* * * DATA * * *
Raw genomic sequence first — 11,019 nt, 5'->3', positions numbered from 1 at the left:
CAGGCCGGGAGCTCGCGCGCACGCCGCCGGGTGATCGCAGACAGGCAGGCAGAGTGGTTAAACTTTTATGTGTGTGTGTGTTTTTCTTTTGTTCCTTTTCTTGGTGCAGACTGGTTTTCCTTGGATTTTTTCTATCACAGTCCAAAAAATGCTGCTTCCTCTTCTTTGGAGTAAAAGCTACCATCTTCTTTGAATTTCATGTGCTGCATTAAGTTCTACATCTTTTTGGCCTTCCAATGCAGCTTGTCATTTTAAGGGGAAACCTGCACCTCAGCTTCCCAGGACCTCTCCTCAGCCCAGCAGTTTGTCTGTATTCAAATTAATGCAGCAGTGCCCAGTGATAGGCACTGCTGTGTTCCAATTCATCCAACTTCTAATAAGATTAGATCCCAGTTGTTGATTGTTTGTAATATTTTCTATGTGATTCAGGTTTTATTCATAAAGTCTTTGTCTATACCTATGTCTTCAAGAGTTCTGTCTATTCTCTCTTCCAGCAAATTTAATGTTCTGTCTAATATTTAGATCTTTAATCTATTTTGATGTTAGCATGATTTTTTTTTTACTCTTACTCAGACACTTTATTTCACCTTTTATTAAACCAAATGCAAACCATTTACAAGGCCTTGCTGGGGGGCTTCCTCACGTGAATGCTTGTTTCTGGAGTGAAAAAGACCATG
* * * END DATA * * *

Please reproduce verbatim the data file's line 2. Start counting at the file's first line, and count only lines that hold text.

CAGGCCGGGAGCTCGCGCGCACGCCGCCGGGTGATCGCAGACAGGCAGGCAGAGTGGTTAAACTTTTATGTGTGTGTGTGTTTTTCTTTTGTTCCTTTTCTTGGTGCAGACTGGTTTTCCTTGGATTTTTTCTATCACAGTCCAAAAAATGCTGCTTCCTCTTCTTTGGAGTAAAAGCTACCATCTTCTTTGAATTTCATGTGCTGCATTAAGTTCTACATCTTTTTGGCCTTCCAATGCAGCTTGTCATTTTAAGGGGAAACCTGCACCTCAGCTTCCCAGGACCTCTCCTCAGCCCAGCAGTTTGTCTGTATTCAAATTAATGCAGCAGTGCCCAGTGATAGGCACTGCTGTGTTCCAATTCATCCAACTTCTAATAAGATTAGATCCCAGTTGTTGATTGTTTGTAATATTTTCTATGTGATTCAGGTTTTATTCATAAAGTCTTTGTCTATACCTATGTCTTCAAGAGTTCTGTCTATTCTCTCTTCCAGCAAATTTAATGTTCTGTCTAATATTTAGATCTTTAATCTATTTTGATGTTAGCATGATTTTTTTTTTACTCTTACTCAGACACTTTATTTCACCTTTTATTAAACCAAATGCAAACCATTTACAAGGCCTTGCTGGGGGGCTTCCTCACGTGAATGCTTGTTTCTGGAGTGAAAAAGACCATG